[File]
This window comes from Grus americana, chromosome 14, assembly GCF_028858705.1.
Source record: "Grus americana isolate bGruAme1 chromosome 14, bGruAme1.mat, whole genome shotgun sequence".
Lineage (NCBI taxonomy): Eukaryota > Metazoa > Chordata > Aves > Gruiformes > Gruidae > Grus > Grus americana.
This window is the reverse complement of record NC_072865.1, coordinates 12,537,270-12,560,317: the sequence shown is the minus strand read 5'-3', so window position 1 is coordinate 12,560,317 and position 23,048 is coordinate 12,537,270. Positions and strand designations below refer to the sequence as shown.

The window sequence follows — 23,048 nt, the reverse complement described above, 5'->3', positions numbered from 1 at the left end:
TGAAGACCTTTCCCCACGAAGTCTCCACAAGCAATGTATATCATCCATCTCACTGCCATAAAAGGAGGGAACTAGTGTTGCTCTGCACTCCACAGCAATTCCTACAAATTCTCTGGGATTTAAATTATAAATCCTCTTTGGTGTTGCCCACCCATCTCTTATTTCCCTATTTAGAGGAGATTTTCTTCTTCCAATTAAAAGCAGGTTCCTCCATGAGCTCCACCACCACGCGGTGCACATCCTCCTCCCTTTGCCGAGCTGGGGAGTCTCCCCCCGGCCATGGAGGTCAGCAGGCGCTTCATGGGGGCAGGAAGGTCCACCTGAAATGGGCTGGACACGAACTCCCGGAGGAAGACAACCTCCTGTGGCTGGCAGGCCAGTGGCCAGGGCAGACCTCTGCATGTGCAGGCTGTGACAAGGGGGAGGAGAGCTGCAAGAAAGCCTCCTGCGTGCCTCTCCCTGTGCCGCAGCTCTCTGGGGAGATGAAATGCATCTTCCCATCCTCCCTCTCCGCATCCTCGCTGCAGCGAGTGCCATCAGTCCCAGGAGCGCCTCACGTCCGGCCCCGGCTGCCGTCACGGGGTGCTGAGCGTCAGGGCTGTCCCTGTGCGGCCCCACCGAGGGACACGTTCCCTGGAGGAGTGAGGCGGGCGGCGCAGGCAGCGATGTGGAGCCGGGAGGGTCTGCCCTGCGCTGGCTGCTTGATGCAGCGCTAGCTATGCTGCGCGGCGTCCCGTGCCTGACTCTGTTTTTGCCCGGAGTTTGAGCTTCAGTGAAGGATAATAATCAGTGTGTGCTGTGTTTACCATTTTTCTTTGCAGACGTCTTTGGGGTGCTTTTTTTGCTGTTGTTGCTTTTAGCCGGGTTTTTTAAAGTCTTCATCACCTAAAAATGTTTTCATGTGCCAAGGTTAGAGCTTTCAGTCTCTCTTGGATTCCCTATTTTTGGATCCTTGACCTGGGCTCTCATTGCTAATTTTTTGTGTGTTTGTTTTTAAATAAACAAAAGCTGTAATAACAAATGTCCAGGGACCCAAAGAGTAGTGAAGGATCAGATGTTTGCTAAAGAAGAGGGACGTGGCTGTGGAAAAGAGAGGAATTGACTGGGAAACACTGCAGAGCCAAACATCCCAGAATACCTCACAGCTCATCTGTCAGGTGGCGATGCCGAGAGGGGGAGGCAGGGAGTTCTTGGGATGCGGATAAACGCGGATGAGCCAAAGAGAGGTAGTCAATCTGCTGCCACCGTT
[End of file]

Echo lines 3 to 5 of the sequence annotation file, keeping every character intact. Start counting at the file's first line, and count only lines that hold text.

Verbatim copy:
Lineage (NCBI taxonomy): Eukaryota > Metazoa > Chordata > Aves > Gruiformes > Gruidae > Grus > Grus americana.
This window is the reverse complement of record NC_072865.1, coordinates 12,537,270-12,560,317: the sequence shown is the minus strand read 5'-3', so window position 1 is coordinate 12,560,317 and position 23,048 is coordinate 12,537,270. Positions and strand designations below refer to the sequence as shown.

The window sequence follows — 23,048 nt, the reverse complement described above, 5'->3', positions numbered from 1 at the left end: